March 08, 2017
Zebrafish photos put researcher on cutting edge of science and photography
BY Gillian Kruse
Oscar Ruiz’s home is decorated with many photos he’s taken, from architectural shots and scenes he’s encountered during his travels to images from everyday life, especially during his postdoctoral fellowship in Portugal.
So, he isn’t just talking about the photos of zebrafish embryos he takes while researching epithelial tissues when he says, “I take pictures all the time.”
But its his zebrafish embryos photos for which the MD Anderson senior research scientist has become known. Ruiz’s entry into 2016’s Nikon Small World photomicrography contest won him the grand prize and international recognition. The winning image also was chosen as the November 2016 cover of Nature Methods, and a second photo won the 2016 BioArt competition, hosted by the Federation of American Societies for Experimental Biology.
Opening the doors to new research collaborations
Within the lab of George Eisenhoffer, Ph.D., assistant professor in Genetics, Ruiz is on the cutting edge of both science and photography. Most researchers working with zebrafish only study the skin cells on their tails. But Ruiz developed a novel means of stabilizing the zebrafish embryos using a clear agar gel that allows researchers to see the development of epithelial cells on the head and face.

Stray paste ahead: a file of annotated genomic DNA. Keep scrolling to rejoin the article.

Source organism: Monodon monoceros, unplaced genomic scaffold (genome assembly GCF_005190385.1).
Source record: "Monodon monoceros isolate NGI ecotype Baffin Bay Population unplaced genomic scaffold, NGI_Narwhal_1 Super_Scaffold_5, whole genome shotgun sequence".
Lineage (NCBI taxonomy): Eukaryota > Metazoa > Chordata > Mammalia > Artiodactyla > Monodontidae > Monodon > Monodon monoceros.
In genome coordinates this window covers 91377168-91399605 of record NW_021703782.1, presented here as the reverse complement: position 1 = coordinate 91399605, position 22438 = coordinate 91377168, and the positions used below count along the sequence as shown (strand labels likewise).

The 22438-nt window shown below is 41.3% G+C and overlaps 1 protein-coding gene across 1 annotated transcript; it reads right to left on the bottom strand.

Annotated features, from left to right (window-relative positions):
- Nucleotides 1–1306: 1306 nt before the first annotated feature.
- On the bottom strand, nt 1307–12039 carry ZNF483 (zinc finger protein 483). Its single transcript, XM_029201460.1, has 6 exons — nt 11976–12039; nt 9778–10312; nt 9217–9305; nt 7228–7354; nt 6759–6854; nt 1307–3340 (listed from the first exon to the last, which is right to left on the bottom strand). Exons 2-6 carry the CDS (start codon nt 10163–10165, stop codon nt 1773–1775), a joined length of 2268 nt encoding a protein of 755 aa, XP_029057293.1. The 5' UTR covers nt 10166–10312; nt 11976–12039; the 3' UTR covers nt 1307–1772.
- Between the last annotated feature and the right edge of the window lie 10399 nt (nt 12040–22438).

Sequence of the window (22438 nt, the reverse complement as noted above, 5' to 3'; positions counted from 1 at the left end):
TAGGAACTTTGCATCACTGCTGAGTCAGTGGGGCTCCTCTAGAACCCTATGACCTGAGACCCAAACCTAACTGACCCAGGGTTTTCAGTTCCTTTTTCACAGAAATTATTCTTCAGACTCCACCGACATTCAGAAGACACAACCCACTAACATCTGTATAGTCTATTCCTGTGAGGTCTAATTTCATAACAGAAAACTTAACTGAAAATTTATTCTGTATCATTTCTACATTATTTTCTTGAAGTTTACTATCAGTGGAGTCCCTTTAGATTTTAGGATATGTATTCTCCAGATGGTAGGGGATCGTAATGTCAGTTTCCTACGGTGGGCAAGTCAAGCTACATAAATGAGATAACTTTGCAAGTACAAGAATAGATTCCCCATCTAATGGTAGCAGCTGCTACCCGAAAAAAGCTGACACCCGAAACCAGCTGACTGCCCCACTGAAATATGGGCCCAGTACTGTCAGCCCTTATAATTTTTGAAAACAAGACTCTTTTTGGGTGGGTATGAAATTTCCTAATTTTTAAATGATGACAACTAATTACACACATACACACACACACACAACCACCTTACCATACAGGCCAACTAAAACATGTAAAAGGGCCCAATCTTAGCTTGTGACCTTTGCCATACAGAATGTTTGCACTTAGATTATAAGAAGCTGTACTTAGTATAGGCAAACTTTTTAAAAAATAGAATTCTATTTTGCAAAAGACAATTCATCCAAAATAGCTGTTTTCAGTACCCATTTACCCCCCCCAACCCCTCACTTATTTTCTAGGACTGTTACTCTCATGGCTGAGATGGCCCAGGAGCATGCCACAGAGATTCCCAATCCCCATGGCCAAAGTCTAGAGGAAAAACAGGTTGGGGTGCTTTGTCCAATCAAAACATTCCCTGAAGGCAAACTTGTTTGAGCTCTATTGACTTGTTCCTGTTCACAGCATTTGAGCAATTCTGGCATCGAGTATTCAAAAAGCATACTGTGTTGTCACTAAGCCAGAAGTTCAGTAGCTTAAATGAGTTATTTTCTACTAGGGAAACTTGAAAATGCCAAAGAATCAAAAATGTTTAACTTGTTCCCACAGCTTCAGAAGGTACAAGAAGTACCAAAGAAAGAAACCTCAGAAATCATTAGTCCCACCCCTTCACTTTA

This new angle for photography has opened up doors for new research collaborations. In addition to the study of cancer cell development, Eisenhoffer’s lab is working with scientists at UT Health Science Center - Houston to learn more about the development of facial deformities such as cleft lip.
“I love science and learning new things, and photography and images really speak to me,” Ruiz says. “It’s great to be able to combine the things I love at work.”
A longer version of this story originally appeared in Messenger, MD Anderson’s quarterly publication for employees, volunteers, retirees and their families.
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I love science and learning new things, and photography and images really speak to me.
Oscar Ruiz, Ph.D.
Senior Research Scientist